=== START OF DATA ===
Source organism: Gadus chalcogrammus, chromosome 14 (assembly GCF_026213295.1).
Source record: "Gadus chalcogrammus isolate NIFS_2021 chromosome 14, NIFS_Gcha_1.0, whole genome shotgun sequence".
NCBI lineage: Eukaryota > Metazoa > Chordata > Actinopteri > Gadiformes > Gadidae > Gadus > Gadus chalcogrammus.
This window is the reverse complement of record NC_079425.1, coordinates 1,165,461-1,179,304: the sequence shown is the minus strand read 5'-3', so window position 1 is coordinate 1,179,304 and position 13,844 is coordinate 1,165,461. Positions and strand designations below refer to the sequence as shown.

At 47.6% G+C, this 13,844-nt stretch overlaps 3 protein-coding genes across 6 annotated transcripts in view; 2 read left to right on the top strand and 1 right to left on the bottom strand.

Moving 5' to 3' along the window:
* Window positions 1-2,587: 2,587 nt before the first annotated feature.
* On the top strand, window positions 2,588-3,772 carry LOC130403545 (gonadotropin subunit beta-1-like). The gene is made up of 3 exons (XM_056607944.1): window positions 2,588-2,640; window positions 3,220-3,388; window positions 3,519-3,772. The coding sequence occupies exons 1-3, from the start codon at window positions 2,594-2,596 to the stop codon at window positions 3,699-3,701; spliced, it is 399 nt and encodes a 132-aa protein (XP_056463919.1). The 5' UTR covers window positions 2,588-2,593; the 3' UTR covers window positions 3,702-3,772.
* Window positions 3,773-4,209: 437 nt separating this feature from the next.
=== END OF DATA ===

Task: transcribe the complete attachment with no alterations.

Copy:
Source organism: Gadus chalcogrammus, chromosome 14 (assembly GCF_026213295.1).
Source record: "Gadus chalcogrammus isolate NIFS_2021 chromosome 14, NIFS_Gcha_1.0, whole genome shotgun sequence".
NCBI lineage: Eukaryota > Metazoa > Chordata > Actinopteri > Gadiformes > Gadidae > Gadus > Gadus chalcogrammus.
This window is the reverse complement of record NC_079425.1, coordinates 1,165,461-1,179,304: the sequence shown is the minus strand read 5'-3', so window position 1 is coordinate 1,179,304 and position 13,844 is coordinate 1,165,461. Positions and strand designations below refer to the sequence as shown.

At 47.6% G+C, this 13,844-nt stretch overlaps 3 protein-coding genes across 6 annotated transcripts in view; 2 read left to right on the top strand and 1 right to left on the bottom strand.

Moving 5' to 3' along the window:
* Window positions 1-2,587: 2,587 nt before the first annotated feature.
* On the top strand, window positions 2,588-3,772 carry LOC130403545 (gonadotropin subunit beta-1-like). The gene is made up of 3 exons (XM_056607944.1): window positions 2,588-2,640; window positions 3,220-3,388; window positions 3,519-3,772. The coding sequence occupies exons 1-3, from the start codon at window positions 2,594-2,596 to the stop codon at window positions 3,699-3,701; spliced, it is 399 nt and encodes a 132-aa protein (XP_056463919.1). The 5' UTR covers window positions 2,588-2,593; the 3' UTR covers window positions 3,702-3,772.
* Window positions 3,773-4,209: 437 nt separating this feature from the next.